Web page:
Updated: Jul 31
The Coronavirus Aid, Relief, and Economic Security (CARES) Act and other COVID-19-related laws were passed in late March 2020. Not only were $2 trillion of economic stimulus dollars made available to private citizens and small businesses, but some temporary rules were implemented for retirement plans which, for a time, will have an impact on how these plans are administered. In this post, we will give an overview of the changes stemming from these new rules.
The CARES Act allows plan participants who have been affected by the pandemic to temporarily dip into their savings when ordinarily they are restricted from doing so until they are 59-and-a-half years old. For Plan Sponsors, each must decide whether to adopt the new loan or distribution provisions based on the specific situation they find themselves in and the needs of their workforce. Because of this option, each sponsor should consider several factors in addition to the short-term financial needs of their employees. For example, are participants likely to default on loans in the future? Will defaulted loans result in tax penalties? Will the defaulted loans destroy retirement savings?
The CARES Act also brought along new distribution and loan provisions that are separate from existing programs. Plans may opt to allow participants to take a distribution up to $100,000, a new loan of $100,000, or both. However, Plan Sponsors must choose which programs they want to implement and then work with providers such as recordkeepers and TPAs to decide how to enact the provisions.
Overall, Plan Sponsors have been generally more open to adopting emergency distribution provisions rather than loan limits (45.4% vs. 32.2%). Let's look at the numbers:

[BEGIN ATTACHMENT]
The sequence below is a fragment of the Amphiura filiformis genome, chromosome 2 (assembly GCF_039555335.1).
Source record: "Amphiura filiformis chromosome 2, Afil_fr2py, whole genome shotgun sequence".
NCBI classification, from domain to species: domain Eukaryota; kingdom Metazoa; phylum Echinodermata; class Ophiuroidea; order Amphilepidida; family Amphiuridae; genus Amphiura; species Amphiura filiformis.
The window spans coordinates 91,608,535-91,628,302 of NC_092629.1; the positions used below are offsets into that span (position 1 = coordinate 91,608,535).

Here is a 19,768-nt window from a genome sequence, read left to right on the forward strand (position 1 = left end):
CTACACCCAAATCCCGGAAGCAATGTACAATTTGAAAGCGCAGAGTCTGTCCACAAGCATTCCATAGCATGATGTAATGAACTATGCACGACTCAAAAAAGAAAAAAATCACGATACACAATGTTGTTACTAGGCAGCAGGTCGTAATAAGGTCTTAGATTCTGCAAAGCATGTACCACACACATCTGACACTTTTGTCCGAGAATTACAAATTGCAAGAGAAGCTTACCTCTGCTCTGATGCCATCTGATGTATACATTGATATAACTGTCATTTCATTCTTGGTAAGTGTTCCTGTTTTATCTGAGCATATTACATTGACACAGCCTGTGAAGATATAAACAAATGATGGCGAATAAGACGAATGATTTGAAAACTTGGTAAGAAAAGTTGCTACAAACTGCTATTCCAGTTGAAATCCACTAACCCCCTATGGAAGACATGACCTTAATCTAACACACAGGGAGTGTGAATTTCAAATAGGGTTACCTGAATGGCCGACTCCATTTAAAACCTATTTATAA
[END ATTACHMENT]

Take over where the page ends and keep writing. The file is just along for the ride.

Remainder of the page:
· Nearly 70% of large organizations and 20.7% of small organizations are allowing distributions of up to 100% of the vested account or $100,000.
· Nearly half of businesses (46.7%) have embraced the option to allow repayment of COVID-19-related distributions within three years. Of these, over a third are large organizations (68.1%).
· More than 60% of large organizations are suspending loan payments on or before December 31, 2020. Only 20.7% of small organizations are taking this course of action.
· 9.2% of organizations are not planning to adopt any of the new provisions.
Hattie Greenan, the Director of Research at Plan Sponsor Council of America (PSCA) says, "Employers are being forced to make difficult decisions between business needs and what is in the long-term best interest of their participants. They want to provide immediate relief to employees directly impacted by COVID-19, but also thoughtfully considering the impact on their employees' long-term financial stability and ability to retire."
Getting caught between two such extremes and meeting both objectives may seem an impossible task, but with the right advice and guidance, Plan Sponsors can navigate this tricky situation.